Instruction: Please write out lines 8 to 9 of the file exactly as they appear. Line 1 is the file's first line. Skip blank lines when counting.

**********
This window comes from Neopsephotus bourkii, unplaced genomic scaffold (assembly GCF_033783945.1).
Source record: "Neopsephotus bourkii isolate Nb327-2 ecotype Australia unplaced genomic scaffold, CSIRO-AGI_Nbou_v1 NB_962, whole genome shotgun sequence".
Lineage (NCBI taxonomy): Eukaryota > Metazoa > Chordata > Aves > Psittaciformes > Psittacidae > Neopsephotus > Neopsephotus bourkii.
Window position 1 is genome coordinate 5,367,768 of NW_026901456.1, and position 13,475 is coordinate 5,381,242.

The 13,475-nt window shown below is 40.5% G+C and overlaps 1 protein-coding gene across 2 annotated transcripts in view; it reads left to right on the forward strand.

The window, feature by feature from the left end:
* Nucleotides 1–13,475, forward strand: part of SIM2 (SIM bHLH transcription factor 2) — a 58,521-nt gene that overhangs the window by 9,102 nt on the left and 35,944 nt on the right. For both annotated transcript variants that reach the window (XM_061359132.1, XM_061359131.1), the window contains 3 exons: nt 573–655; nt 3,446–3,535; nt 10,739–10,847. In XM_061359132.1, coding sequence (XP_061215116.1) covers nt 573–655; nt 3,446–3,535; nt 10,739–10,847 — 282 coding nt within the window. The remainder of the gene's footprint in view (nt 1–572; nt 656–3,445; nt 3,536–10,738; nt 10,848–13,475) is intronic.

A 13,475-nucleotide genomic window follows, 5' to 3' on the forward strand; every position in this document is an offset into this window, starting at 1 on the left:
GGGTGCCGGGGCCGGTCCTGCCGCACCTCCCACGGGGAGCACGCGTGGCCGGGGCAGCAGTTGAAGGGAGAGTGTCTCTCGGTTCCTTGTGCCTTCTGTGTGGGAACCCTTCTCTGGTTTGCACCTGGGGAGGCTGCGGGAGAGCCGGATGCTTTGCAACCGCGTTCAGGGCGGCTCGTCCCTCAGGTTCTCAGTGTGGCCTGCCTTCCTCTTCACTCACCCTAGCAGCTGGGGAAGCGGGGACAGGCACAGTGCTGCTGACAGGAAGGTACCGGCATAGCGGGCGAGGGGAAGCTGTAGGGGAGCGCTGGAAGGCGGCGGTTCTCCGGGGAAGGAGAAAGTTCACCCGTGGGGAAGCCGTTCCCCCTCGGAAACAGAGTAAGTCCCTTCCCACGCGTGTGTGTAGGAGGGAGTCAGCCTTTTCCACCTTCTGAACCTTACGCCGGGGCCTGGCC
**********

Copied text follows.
A 13,475-nucleotide genomic window follows, 5' to 3' on the forward strand; every position in this document is an offset into this window, starting at 1 on the left:
GGGTGCCGGGGCCGGTCCTGCCGCACCTCCCACGGGGAGCACGCGTGGCCGGGGCAGCAGTTGAAGGGAGAGTGTCTCTCGGTTCCTTGTGCCTTCTGTGTGGGAACCCTTCTCTGGTTTGCACCTGGGGAGGCTGCGGGAGAGCCGGATGCTTTGCAACCGCGTTCAGGGCGGCTCGTCCCTCAGGTTCTCAGTGTGGCCTGCCTTCCTCTTCACTCACCCTAGCAGCTGGGGAAGCGGGGACAGGCACAGTGCTGCTGACAGGAAGGTACCGGCATAGCGGGCGAGGGGAAGCTGTAGGGGAGCGCTGGAAGGCGGCGGTTCTCCGGGGAAGGAGAAAGTTCACCCGTGGGGAAGCCGTTCCCCCTCGGAAACAGAGTAAGTCCCTTCCCACGCGTGTGTGTAGGAGGGAGTCAGCCTTTTCCACCTTCTGAACCTTACGCCGGGGCCTGGCC